This Saturday night at UFC 252 comes the final fight of Daniel ‘DC’ Cormier’s legendary mixed martial arts career. He’ll be facing Stipe Miocic in their trilogy bout for the UFC Heavyweight Championship to declare the greatest heavyweight fighter of all time.
In their first two bouts, they each went 1-1 with knockout wins over the other. During their first encounter, Cormier was the UFC Light-Heavyweight Champion going in, and came out of the fight a double champion. He defeated Miocic via KO (punches) at 4:33 of round one.
Their second bout showed a much different story. Though Cormier won most of the fight, the end result wasn’t what he was going for. Miocic did exactly what he needed to do. ‘DC’ opened up with some nice leg kicks, followed by some great punches he started landing on Miocic.
Some of those punches were even harder than the one in the first fight that knocked Miocic out, but Miocic’s chin may not have been too recovered going into their first fight, given he’d just fought five hard rounds with Francis Ngannou earlier that year.
Cormier then took Miocic down with a beautiful single leg slam and was on top of him for the majority of round one, it was a very dominant round for ‘DC’. The second and third rounds showed a striking battle, Cormier was just standing in front of Miocic with his hands down, and was doing well. He was picking Miocic apart pretty successfully, and he was tying up with Miocic and grinding him on the fence for much of these two rounds as well.
However, the lack of respect for Miocic’s power caused him immense problems in round four, as Miocic made the perfect mid-fight adjustment and started throwing nasty, accurate shovel hooks to Cormier’s liver. He didn’t throw a single one until two minutes into the fourth round, but he landed thirteen of them inside of that two minute span, and got the TKO finish at 4:09 of round four to become the new UFC Heavyweight Champion.
Both of these men have incredibly storied careers. Miocic on one hand is the most successful heavyweight fighter in UFC history with three title defenses during his first reign, surpassing Brock Lesnar, Tim Sylvia, and Cain Velasquez, all three of which had two.
Velasquez was considered the best heavyweight to ever compete in the sport prior to these two, considering the man he was tied with, he’d beat very convincingly, and the other was champion while the division was literally at its weakest. However, Velasquez’s career was far too riddled with injuries for him to keep that claim today, sadly.
Cormier started out his mixed martial arts career in the Strikeforce organization after a long career of wrestling. He also had two fights in XMMA, and one in KOTC, but eight of his first eleven fights were with Strikeforce. He ended up becoming the Strikeforce Heavyweight Champion by winning the gran prix with victories over Jeff Monson, Antonio Silva, and Josh Barnett.
He defeated the 42-11 Monson via unanimous decision (30-27, 30-27, 30-27) while Monson was on an eight-fight win streak with five finishes. He defeated the 16-2 Silva via KO (punches) at 3:56 of round one while Silva was on a three-fight win streak and had only lost to Fabrício Werdum in Strikeforce prior. Lastly, he defeated the 31-5 Barnett via unanimous decision (49-46, 50-45, 50-45) to win the tournament.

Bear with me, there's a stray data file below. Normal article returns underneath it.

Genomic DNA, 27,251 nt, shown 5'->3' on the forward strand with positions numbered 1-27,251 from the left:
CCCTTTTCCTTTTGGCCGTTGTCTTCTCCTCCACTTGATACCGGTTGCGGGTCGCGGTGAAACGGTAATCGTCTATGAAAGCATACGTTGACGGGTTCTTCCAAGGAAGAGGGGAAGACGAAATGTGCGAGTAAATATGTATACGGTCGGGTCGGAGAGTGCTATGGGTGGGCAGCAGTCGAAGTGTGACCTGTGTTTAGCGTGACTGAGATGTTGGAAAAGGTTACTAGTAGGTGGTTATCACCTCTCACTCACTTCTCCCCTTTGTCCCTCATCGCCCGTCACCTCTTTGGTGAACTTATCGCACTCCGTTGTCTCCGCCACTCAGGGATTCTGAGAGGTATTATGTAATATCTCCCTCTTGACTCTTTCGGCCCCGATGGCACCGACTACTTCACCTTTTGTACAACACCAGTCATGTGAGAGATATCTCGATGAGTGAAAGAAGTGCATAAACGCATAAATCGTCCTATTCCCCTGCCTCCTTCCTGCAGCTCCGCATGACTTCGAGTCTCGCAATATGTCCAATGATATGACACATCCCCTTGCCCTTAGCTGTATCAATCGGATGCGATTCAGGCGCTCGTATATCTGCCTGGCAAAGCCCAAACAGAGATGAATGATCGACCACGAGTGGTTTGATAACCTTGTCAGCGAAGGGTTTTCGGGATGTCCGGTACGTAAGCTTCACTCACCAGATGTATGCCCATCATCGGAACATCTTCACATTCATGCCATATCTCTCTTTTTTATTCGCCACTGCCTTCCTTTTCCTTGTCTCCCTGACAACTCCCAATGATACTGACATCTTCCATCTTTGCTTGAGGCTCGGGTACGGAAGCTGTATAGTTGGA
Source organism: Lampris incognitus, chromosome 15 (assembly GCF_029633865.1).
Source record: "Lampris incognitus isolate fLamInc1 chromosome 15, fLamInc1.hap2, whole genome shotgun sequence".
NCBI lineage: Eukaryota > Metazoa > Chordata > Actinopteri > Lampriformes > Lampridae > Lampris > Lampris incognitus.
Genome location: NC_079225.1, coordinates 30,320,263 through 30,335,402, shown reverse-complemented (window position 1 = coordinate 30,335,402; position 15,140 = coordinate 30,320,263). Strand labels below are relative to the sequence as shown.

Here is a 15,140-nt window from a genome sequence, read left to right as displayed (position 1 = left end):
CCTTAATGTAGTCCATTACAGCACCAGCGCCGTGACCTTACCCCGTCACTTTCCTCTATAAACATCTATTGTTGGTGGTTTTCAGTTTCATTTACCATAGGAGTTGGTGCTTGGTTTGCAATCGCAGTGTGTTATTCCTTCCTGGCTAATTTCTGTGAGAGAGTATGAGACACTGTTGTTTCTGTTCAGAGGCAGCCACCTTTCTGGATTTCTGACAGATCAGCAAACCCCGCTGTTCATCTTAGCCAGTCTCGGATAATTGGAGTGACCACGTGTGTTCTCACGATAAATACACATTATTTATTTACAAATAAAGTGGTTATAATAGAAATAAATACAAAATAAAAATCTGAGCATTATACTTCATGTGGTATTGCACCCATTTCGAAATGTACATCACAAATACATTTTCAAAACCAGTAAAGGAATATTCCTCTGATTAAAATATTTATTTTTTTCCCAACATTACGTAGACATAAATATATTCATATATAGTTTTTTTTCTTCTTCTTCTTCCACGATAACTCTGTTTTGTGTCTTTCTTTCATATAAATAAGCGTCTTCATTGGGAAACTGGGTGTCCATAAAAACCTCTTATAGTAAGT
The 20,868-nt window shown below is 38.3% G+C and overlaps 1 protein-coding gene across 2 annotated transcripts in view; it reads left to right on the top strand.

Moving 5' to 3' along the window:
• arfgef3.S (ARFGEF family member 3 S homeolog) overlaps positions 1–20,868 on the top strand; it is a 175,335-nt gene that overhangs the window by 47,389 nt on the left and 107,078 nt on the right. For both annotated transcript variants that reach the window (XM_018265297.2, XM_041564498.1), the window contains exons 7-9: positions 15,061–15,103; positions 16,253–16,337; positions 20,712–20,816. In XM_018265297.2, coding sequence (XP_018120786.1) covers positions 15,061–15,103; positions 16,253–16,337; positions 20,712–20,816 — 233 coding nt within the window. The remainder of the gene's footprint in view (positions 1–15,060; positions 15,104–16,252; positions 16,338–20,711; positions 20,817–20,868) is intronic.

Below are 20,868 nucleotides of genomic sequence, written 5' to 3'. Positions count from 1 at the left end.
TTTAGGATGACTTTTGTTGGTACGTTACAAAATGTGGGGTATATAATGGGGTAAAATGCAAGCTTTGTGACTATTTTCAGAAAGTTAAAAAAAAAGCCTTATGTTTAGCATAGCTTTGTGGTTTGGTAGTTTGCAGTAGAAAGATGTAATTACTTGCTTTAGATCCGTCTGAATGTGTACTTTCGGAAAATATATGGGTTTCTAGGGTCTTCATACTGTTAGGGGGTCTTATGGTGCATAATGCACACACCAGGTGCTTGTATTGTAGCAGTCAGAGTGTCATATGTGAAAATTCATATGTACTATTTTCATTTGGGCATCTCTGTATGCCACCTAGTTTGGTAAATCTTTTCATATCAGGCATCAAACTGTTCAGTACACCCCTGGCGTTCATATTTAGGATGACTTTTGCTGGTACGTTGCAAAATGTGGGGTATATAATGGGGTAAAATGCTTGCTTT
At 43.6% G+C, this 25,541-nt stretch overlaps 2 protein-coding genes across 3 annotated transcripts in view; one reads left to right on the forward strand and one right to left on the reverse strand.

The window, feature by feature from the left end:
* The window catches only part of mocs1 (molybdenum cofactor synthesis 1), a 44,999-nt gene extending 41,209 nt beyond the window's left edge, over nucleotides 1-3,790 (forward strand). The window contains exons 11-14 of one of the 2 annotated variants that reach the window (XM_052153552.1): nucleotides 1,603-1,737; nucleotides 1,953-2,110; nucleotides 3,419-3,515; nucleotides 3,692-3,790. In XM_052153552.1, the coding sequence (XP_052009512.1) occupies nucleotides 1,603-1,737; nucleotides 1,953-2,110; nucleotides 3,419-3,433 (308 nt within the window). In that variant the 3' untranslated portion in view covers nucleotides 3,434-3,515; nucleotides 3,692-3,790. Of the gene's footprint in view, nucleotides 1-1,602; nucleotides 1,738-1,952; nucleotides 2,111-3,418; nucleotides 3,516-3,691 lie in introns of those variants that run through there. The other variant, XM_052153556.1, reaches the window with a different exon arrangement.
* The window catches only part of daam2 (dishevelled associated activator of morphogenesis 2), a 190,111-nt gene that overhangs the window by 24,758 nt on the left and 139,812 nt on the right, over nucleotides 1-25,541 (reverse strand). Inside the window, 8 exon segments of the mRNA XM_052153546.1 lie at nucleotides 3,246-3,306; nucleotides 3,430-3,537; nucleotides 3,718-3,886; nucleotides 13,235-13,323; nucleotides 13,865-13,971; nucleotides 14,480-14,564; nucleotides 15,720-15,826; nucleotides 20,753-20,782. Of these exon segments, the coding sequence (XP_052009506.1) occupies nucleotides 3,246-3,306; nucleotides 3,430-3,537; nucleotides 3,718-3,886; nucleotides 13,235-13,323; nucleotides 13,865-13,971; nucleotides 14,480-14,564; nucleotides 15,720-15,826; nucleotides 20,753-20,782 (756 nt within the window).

This one in particular was by far his most impressive to date. Barnett was the former UFC Heavyweight Champion, as well as the former three-time Pancrase Heavyweight Champion. He was also on an eight-fight win streak with seven finishes coming in, not to mention, ‘DC’ was only two-and-a-half years into his MMA career at that point, and he just tossed Barnett around and handled him at will. This fight really showed how truly special of an athlete he is.
Cormier had one more fight under the Strikeforce banner against the 28-7 Dion Staring, a fight he won via TKO (punches) at 4:02 of round two. Notice the records of everyone he fought, this was all while he still had single digit fights, aside from his fight with Staring, which he went into with a 10-0 record. Cormier also defeated 29-2 professional boxer Lucas Browne via TKO (punches) at 4:35 of round one in his third fight, Browne was 5-0 in MMA at the time.
He also defeated the 10-2 Soa Palelei via TKO (punches) at 2:23 of round one in his sixth fight. Palelei went on to win his next eleven fights, all by knockout, including a 4-2 run with the UFC before retiring. Mind you, this is all at heavyweight, and without even having a UFC fight yet.
Cormier made his UFC debut against former two-time UFC Heavyweight Champion Frank Mir, who he defeated via unanimous decision (30-27, 30-27, 30-27), though it wasn’t a fight we were used to seeing from him. He wasn’t as dominant as usual, due to the octagon jitters, he admitted afterward that he fell victim to them. He then fought and defeated The Ultimate Fighter 10 winner Roy Nelson via unanimous decision (30-27, 30-27, 30-27), before dropping down to the light-heavyweight division.
We won’t go too in-depth into his 205 lb fights, considering his upcoming trilogy with Miocic will declare the best heavyweight mixed martial artist ever, so we’ll focus mainly on his heavyweight fights. However, he did go 7-1 (1 NC) at 205 lbs with five finishes, capturing, and defending the UFC Light-Heavyweight Championship three times over the top guys of the division not named Jon Jones.